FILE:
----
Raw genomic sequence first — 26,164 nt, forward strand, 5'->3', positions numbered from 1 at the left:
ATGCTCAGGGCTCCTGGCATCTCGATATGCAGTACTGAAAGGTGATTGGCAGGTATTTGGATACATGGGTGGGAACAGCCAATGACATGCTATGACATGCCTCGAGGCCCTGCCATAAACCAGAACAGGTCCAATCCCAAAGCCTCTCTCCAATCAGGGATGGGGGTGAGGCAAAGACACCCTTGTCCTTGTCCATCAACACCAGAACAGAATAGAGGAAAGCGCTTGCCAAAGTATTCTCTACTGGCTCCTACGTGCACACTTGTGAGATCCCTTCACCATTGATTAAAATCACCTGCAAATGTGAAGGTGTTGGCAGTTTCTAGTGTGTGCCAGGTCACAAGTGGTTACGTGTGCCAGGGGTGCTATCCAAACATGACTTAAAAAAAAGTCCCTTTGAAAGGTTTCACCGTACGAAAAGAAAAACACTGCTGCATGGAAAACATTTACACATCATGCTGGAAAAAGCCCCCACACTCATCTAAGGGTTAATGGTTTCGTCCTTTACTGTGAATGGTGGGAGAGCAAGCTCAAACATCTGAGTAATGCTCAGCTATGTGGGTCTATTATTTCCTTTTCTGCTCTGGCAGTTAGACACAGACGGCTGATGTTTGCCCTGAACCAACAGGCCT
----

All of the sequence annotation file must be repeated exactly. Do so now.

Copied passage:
Raw genomic sequence first — 26,164 nt, forward strand, 5'->3', positions numbered from 1 at the left:
ATGCTCAGGGCTCCTGGCATCTCGATATGCAGTACTGAAAGGTGATTGGCAGGTATTTGGATACATGGGTGGGAACAGCCAATGACATGCTATGACATGCCTCGAGGCCCTGCCATAAACCAGAACAGGTCCAATCCCAAAGCCTCTCTCCAATCAGGGATGGGGGTGAGGCAAAGACACCCTTGTCCTTGTCCATCAACACCAGAACAGAATAGAGGAAAGCGCTTGCCAAAGTATTCTCTACTGGCTCCTACGTGCACACTTGTGAGATCCCTTCACCATTGATTAAAATCACCTGCAAATGTGAAGGTGTTGGCAGTTTCTAGTGTGTGCCAGGTCACAAGTGGTTACGTGTGCCAGGGGTGCTATCCAAACATGACTTAAAAAAAAGTCCCTTTGAAAGGTTTCACCGTACGAAAAGAAAAACACTGCTGCATGGAAAACATTTACACATCATGCTGGAAAAAGCCCCCACACTCATCTAAGGGTTAATGGTTTCGTCCTTTACTGTGAATGGTGGGAGAGCAAGCTCAAACATCTGAGTAATGCTCAGCTATGTGGGTCTATTATTTCCTTTTCTGCTCTGGCAGTTAGACACAGACGGCTGATGTTTGCCCTGAACCAACAGGCCT